How do you measure the success of a convention?
Word Count Assigned?
Business Cards Given/Received?
Laughter with Friends?
For me, it’s measured in relationships formed, forged, and fortified. I go to conventions because I want to be part of the community; to build relationships with other gamers, artists, authors, designers, and people. Because that’s what it’s all about: people.
Sure, I can accumulate assignments with huge word count. Sure, I can successfully pitch a new book idea. Sure, I can continue getting work. But it’s not about the work; it’s about the relationships that we form when we get together at these events. It’s those bonds you form with people that last and make the community stronger.
Emails and social media posts are fine, but that in-person connection is difficult to reproduce. Even now, on this blog, I’m taking a much more informal approach because I’m trying to convey something that I can’t just outline and describe. It’s a visceral feeling you get when you sit next to someone and have a laugh, discuss a game, share a joke. It’s the interpersonal relationships you forge with people that make a lasting impression.
Tabletop RPGs have a very small community. Everyone talks to everyone else. Everyone knows each other. When you’re just starting out, you’re the new person, the unknown. So start making these connections. You don’t have to know everyone at first. Find a group of people and get to know them. They’ll introduce you to other industry professionals and you’ll grow your network. Just do the best you can in the community you have. It will grow. It may take time, but it will grow.
“So how do I make these connections? Where do I start?”
Start by just having a conversation. We all have at least one thing in common: the game. Ask about that. “Have you gotten a chance to play this weekend? What did you play? That sounds like fun.” Through the conversation you’ll build a connection and can go from there. If you’re talking to an industry professional, they’ll eventually ask if you’re an author or an artist. Be prepared. “Oh yeah, I write a little blog where I convert monsters from movies into Pathfinder.” That’s literally where I started: Mythic Monster Mondays over at Flying Pincushion blog. Mention one of your favorite or most recent additions. If you’re an artist, have a couple of examples handy. You’re showing off your work, but at this point it’s just sharing something you enjoy. There’s a difference between providing a portfolio and just chatting about your work.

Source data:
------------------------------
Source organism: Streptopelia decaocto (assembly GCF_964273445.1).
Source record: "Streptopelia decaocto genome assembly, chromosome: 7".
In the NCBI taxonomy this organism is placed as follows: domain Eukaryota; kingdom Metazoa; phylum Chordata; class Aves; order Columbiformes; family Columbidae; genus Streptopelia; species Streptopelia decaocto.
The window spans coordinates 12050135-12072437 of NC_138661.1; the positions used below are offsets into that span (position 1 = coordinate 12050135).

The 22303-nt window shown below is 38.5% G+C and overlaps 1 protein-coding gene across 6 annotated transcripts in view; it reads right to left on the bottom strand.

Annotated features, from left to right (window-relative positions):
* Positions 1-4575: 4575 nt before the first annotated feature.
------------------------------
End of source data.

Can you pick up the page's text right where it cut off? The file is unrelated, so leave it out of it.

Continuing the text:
If you’re showing a portfolio, it can get really formal. Sometimes there is a time and place for that, usually when you’re getting into serious conversation about handing out work. But if you’re just making those initial connections, make it casual: “I had such a blast designing this archetype for a home game. My friend wanted to play a more weapon focused brawler so I wrote him an archetype and ran it past our GM.”
Forging that relationship into something lasting requires a bit of extra help past the conversation. Connect on social media so you can stay in touch when the conversation, and the convention, are over. See if they want to catch a game together, even just a quick delve. Delves/quests/demos are a great place to spend a short period of time with someone and slay some zombies. It helps to strengthen relationships! The next time you see each other it won’t be an awkward, “Hello, remember me? I had that mythic monster blog?” Instead it can be, “Hey, zombie slayer! I remember you from that delve we played the other night. Get any good games in?”
Ok, so now you have a connection, what do you do? Nurture it. Fortify it. Try and keep in touch after the convention is over. Ask them if they’re going to any of the other conventions you’re heading to this year; try and make plans to meet up again. Over time, you’ll grow out that network of relationships.
Ok, ok. This sounds like advice for making friends. …and it is! You don’t have to know all of their cat’s names or anything, but the same principles apply with networking. You’re building up trust and familiarity between you and the other person. Stay in contact, be pleasant, be polite. Don’t trash other people behind their backs. Don’t backstab anyone. Work towards helping people and building everyone around you up and they’ll build you up in return. It’s reciprocal.
Paizo has said on multiple panels that there’s three basic things you need to keep getting work from them:
Be on time.
Be pleasant to work with.
We’re working this last one with networking. If you’re a talented creative who’s always on time, great! You’ll probably keep getting work. Being pleasant to work with is all about networking and maintaining these relationships.
Ok, that’s enough ranting for one week. Back to my regularly scheduled, organized self next time when I’ve had a chance to rest and recharge from the convention…
Next time I want to show you some places you can go when you’re just starting out and looking for work.